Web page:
Business Partnership Advisor
Together, we can fix your business and partnership problems
Chris Reich, Business Luminary
8 Tips for Better Communication in Your Business Partnership
How to Talk to Your Business Partner
Chris, every time I talk with my business partner we get in an argument. What can we do?
“All happy business partnerships are alike; each unhappy business partnership is unhappy in its own way.” Chris Reich blatantly plagiarizing Leo Tolstoy. ©2020
8 Business Partnership Communication Tips
I help business partners work out their differences. Even though the businesses are different, many of the issues in tense partnerships are similar. Some partners manage to work things out with a little guidance. Some partnerships get so volatile that partners can no longer discuss simple business decisions. Here are 8 tips to help with business partnership communication if things are already getting tense. Each of the examples are taken from REAL cases.
1. Keep Things in Proportion
I almost laugh sometimes when I hear about the big issues between business partners. I don’t laugh, of course, because it’s my job to take the problems seriously and help partners work things out. Often though, I will be told about a partner who is reckless with the company’s money. “Tell me about this,” I’ll ask. Then comes the bombshell, “yesterday he bought lunch for all the employees without asking me.”
Big spender? Turns out that there was an all-day meeting yesterday with all 3 employees and the “fiscally reckless” partner spent $22 for a pizza and soft drinks. Naturally, the partners had a big argument about this. “It has to stop!” demanded the partner.
Point? Don’t go ballistic over a small thing even if those things happen pretty often. If your partner buys lunch every day, it might be worth discussing. One guy told me that his partner buys sandwiches every month for the staff meeting. That’s right, every month! There are 4 people on that staff. Come on.
2. Don’t Be Nasty
Is it necessary to be insulting with every interaction? No.
I had two partners on the phone the other day and we started talking about sales. It helps me understand the stress level if I have a picture of how the business is doing. Immediately, one of the partners said, “he never does anything but cost us money. I make all the sales. He is pretty useless to me.” Useless? Turns out that the useless partner was doing most of the daily grunt work but burned out after being constantly subjected to criticism. He just quit trying.
In another case, a partner wanted to discuss business strategy with his partner but that invitation lead to a major blowout. How would you react to “we need to figure out our next steps since you’ve totally f—-d up the business lately.” Sounds like that would have been a pleasant meeting, right?
Point? It’s business. There is no need to be nasty. And don’t ever tell me “I am just being honest because that’s the kind of person I am.” That line always comes from nasty people. Rather than add to the tension, try asking for help. “Could you handle the books if I handle the sales?” Or, “What can we do to increase sales?”
3. Don’t Speak for Your Partner
At a meeting recently we were discussing ways of handling an employee issue. One partner said, “I like this idea but Jim is going to say that it will never work. That’s why nothing ever gets fixed when there is a problem.”
Wow, Jim was right there. Don’t speak for your partner. It’s rude and often you’ll be wrong in what you’ve assumed. Also, many times people frame things in a way that leads to the outcome they expect. In a meeting a partner suggested that all employees get a pay rise. Then he added, “I know Bob is just going to say ‘no’ so why bother?” I asked them both about the last time they conducted a wage survey to see if they were paying too much or too little. ‘Bob’ immediately said that if they were paying below average that they should increase employee compensation. Sure, it helps when it comes from an outside party like me, but I didn’t assume the idea would be shot down.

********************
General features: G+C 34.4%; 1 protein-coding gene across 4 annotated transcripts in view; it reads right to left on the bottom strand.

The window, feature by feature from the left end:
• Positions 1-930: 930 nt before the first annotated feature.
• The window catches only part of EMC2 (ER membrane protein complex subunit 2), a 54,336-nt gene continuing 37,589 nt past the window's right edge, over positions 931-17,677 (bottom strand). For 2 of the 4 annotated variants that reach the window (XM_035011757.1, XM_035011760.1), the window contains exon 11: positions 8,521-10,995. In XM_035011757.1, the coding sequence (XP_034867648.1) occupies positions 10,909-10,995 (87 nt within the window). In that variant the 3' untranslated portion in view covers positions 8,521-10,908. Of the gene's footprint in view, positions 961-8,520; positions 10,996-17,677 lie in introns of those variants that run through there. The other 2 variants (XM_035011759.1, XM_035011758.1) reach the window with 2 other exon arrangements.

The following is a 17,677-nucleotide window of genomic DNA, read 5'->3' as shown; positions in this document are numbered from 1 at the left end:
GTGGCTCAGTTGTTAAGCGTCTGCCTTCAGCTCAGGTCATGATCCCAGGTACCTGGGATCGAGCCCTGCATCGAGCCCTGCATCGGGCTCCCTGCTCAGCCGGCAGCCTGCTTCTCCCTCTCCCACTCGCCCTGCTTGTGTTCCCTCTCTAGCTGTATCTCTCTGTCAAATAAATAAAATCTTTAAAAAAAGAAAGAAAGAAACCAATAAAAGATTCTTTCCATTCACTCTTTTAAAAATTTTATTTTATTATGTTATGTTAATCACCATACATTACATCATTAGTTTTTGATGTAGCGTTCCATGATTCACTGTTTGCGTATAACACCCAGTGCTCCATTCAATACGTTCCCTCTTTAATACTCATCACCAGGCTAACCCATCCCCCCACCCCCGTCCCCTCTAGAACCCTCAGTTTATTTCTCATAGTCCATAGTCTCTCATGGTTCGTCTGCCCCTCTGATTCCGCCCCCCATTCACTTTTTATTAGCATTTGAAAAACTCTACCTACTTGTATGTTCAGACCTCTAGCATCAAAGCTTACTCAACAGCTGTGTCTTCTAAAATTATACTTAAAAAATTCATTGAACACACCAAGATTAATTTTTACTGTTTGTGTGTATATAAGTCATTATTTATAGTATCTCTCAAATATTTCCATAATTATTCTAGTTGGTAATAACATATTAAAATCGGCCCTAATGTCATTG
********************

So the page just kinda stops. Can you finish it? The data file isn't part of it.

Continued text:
Point? Yeah, don’t ever speak for your partner. And, if the results are always predictable, try rephrasing things or taking a more measured approach. By the way, Bob’s company gave everyone a 5% raise at Bob’s suggestion after we reviewed the results of the wage survey.
4. Don’t Presume You Know What Your Partner Thinks
This drives me nuts. People do it with me! “You probably think I just want to control everything, but he does tend to spend money on things we don’t need.” See how that puts me in a box? Before we can get to Bill’s spending, I have to deal with the control issues. This is a lot like #3 above but rather than speak for the partner, everything gets framed by what is presumed. “I never brought up firing Sally because you would never go for it.” To which came the reply, “are you kidding? Sally costs us a lot of money and she is nothing but trouble!”
Sally is now job hunting.
Point? When people work together they get to know each other’s thoughts but only to a limited extent. Talk. Don’t assume. When we assume, we generally assume the worse. Talk.
5. Remember That You Don’t Know Everything Going On in Your Partner’s Life
No matter how close business partners are, they don’t share everything with each other. I had a call with 2 partners who had an issue about missed work time. One business partner was “fed up” with the other. “He is coming in late all the time and often leaves early. I’m tired of doing all the work!” When I talked with the other partner, he told me that his child had been seriously ill for the past 2 months. “I don’t want John to know because my wife wants to keep this in the family. It’s going to be okay.”
I’ve worked with partners who were going through divorce, financial crises, dying parents, and a host of other big personal things. You never know everything that might be happening in someone’s life. No matter how close you think you are with your business partner, never assume you know everything happening in her life. I’ll always remember the client who told me about his stress after getting a serious medical diagnosis. He was afraid to tell his partner because they didn’t have a buy-sell agreement.